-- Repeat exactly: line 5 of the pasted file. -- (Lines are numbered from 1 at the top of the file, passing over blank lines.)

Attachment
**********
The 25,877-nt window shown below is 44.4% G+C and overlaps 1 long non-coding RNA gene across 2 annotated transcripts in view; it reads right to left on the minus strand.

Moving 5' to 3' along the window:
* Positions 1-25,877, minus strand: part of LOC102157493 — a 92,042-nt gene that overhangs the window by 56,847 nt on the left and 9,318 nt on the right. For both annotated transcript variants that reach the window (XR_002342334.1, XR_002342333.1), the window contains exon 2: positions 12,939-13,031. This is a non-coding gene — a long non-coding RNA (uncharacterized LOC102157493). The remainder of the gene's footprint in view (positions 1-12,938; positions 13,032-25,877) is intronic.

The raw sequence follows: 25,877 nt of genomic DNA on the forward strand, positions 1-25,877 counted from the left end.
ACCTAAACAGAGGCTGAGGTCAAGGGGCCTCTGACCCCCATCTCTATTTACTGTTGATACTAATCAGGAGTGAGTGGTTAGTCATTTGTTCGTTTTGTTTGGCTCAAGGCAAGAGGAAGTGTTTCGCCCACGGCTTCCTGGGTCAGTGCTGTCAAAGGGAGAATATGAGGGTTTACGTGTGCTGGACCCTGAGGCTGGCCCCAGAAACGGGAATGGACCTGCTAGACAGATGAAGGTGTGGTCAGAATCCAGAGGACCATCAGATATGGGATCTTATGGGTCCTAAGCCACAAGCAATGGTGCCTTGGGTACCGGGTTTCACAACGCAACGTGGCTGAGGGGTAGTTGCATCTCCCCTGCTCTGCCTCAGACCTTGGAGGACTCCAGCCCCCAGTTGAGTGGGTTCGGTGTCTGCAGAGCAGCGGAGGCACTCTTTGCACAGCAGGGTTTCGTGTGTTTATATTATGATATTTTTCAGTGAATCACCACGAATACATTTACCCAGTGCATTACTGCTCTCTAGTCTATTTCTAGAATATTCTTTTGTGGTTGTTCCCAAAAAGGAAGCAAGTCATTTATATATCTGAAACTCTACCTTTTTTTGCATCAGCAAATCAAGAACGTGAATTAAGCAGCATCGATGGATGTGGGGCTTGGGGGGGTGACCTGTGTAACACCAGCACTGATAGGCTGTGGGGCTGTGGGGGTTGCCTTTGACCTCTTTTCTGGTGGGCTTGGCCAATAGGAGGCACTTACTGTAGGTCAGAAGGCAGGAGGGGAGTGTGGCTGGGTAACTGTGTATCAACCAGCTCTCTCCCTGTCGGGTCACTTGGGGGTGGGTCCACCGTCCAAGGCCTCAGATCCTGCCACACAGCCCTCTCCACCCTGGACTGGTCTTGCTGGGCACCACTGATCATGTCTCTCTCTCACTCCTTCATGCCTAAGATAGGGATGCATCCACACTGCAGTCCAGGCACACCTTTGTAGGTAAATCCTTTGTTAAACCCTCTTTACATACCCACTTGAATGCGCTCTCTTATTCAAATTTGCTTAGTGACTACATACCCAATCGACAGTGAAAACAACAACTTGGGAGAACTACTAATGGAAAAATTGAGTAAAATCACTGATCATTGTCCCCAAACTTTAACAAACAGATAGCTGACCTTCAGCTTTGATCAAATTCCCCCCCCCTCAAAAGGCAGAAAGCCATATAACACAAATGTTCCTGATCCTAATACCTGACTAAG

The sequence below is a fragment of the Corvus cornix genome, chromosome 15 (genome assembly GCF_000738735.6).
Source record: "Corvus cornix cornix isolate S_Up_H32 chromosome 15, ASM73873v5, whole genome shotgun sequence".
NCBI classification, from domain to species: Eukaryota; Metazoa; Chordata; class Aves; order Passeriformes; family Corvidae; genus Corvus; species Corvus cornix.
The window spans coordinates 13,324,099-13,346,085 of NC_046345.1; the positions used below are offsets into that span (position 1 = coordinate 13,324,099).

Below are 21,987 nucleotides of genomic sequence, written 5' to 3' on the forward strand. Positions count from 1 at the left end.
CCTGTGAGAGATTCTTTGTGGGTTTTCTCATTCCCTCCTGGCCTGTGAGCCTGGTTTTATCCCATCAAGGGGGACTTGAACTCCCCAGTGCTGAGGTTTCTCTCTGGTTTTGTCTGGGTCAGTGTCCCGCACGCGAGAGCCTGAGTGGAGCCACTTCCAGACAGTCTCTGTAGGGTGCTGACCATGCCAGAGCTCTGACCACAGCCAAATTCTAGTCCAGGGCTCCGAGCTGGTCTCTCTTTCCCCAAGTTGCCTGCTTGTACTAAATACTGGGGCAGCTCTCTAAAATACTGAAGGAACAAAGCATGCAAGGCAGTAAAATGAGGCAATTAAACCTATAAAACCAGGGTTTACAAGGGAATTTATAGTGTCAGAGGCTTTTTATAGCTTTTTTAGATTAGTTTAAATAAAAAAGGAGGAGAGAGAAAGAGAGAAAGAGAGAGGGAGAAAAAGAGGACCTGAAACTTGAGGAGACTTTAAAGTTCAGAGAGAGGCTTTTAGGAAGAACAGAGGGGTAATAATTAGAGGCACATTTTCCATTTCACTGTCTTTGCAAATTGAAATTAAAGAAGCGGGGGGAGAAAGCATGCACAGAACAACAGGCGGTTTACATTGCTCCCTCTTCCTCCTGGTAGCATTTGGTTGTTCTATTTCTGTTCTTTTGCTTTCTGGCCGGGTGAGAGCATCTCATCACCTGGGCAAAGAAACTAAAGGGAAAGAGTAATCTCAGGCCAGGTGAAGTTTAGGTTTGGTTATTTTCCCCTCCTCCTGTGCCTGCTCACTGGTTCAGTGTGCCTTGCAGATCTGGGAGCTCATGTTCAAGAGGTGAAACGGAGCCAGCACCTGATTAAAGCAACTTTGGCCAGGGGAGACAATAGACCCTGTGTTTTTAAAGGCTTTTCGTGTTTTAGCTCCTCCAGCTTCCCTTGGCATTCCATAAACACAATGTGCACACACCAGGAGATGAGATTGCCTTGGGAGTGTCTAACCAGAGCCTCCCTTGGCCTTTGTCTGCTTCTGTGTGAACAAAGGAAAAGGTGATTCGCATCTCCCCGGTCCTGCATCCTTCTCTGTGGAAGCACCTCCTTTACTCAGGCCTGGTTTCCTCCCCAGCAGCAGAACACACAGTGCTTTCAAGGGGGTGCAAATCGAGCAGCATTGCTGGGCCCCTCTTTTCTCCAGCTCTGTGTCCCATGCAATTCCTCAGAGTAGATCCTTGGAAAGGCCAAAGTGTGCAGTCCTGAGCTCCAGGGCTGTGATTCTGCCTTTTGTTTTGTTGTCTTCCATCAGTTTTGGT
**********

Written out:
ACCTAAACAGAGGCTGAGGTCAAGGGGCCTCTGACCCCCATCTCTATTTACTGTTGATACTAATCAGGAGTGAGTGGTTAGTCATTTGTTCGTTTTGTTTGGCTCAAGGCAAGAGGAAGTGTTTCGCCCACGGCTTCCTGGGTCAGTGCTGTCAAAGGGAGAATATGAGGGTTTACGTGTGCTGGACCCTGAGGCTGGCCCCAGAAACGGGAATGGACCTGCTAGACAGATGAAGGTGTGGTCAGAATCCAGAGGACCATCAGATATGGGATCTTATGGGTCCTAAGCCACAAGCAATGGTGCCTTGGGTACCGGGTTTCACAACGCAACGTGGCTGAGGGGTAGTTGCATCTCCCCTGCTCTGCCTCAGACCTTGGAGGACTCCAGCCCCCAGTTGAGTGGGTTCGGTGTCTGCAGAGCAGCGGAGGCACTCTTTGCACAGCAGGGTTTCGTGTGTTTATATTATGATATTTTTCAGTGAATCACCACGAATACATTTACCCAGTGCATTACTGCTCTCTAGTCTATTTCTAGAATATTCTTTTGTGGTTGTTCCCAAAAAGGAAGCAAGTCATTTATATATCTGAAACTCTACCTTTTTTTGCATCAGCAAATCAAGAACGTGAATTAAGCAGCATCGATGGATGTGGGGCTTGGGGGGGTGACCTGTGTAACACCAGCACTGATAGGCTGTGGGGCTGTGGGGGTTGCCTTTGACCTCTTTTCTGGTGGGCTTGGCCAATAGGAGGCACTTACTGTAGGTCAGAAGGCAGGAGGGGAGTGTGGCTGGGTAACTGTGTATCAACCAGCTCTCTCCCTGTCGGGTCACTTGGGGGTGGGTCCACCGTCCAAGGCCTCAGATCCTGCCACACAGCCCTCTCCACCCTGGACTGGTCTTGCTGGGCACCACTGATCATGTCTCTCTCTCACTCCTTCATGCCTAAGATAGGGATGCATCCACACTGCAGTCCAGGCACACCTTTGTAGGTAAATCCTTTGTTAAACCCTCTTTACATACCCACTTGAATGCGCTCTCTTATTCAAATTTGCTTAGTGACTACATACCCAATCGACAGTGAAAACAACAACTTGGGAGAACTACTAATGGAAAAATTGAGTAAAATCACTGATCATTGTCCCCAAACTTTAACAAACAGATAGCTGACCTTCAGCTTTGATCAAATTCCCCCCCCCTCAAAAGGCAGAAAGCCATATAACACAAATGTTCCTGATCCTAATACCTGACTAAG